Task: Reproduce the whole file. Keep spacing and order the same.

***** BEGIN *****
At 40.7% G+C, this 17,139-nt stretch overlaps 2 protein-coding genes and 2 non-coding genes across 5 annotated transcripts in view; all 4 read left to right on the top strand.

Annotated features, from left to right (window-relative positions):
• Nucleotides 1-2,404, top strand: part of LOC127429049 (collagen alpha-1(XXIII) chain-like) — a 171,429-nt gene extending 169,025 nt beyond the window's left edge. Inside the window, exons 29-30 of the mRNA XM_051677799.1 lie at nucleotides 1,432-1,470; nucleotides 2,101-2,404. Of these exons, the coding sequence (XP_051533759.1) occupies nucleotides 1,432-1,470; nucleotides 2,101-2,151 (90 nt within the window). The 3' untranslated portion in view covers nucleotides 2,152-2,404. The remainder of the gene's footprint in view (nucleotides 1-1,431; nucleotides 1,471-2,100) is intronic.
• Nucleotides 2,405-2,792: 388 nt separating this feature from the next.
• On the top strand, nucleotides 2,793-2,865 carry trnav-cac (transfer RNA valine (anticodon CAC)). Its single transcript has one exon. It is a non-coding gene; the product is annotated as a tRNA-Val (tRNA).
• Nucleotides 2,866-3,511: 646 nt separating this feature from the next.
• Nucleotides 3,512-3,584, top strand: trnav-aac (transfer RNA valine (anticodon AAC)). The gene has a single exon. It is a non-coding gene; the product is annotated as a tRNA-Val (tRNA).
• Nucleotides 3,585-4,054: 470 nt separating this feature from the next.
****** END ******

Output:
At 40.7% G+C, this 17,139-nt stretch overlaps 2 protein-coding genes and 2 non-coding genes across 5 annotated transcripts in view; all 4 read left to right on the top strand.

Annotated features, from left to right (window-relative positions):
• Nucleotides 1-2,404, top strand: part of LOC127429049 (collagen alpha-1(XXIII) chain-like) — a 171,429-nt gene extending 169,025 nt beyond the window's left edge. Inside the window, exons 29-30 of the mRNA XM_051677799.1 lie at nucleotides 1,432-1,470; nucleotides 2,101-2,404. Of these exons, the coding sequence (XP_051533759.1) occupies nucleotides 1,432-1,470; nucleotides 2,101-2,151 (90 nt within the window). The 3' untranslated portion in view covers nucleotides 2,152-2,404. The remainder of the gene's footprint in view (nucleotides 1-1,431; nucleotides 1,471-2,100) is intronic.
• Nucleotides 2,405-2,792: 388 nt separating this feature from the next.
• On the top strand, nucleotides 2,793-2,865 carry trnav-cac (transfer RNA valine (anticodon CAC)). Its single transcript has one exon. It is a non-coding gene; the product is annotated as a tRNA-Val (tRNA).
• Nucleotides 2,866-3,511: 646 nt separating this feature from the next.
• Nucleotides 3,512-3,584, top strand: trnav-aac (transfer RNA valine (anticodon AAC)). The gene has a single exon. It is a non-coding gene; the product is annotated as a tRNA-Val (tRNA).
• Nucleotides 3,585-4,054: 470 nt separating this feature from the next.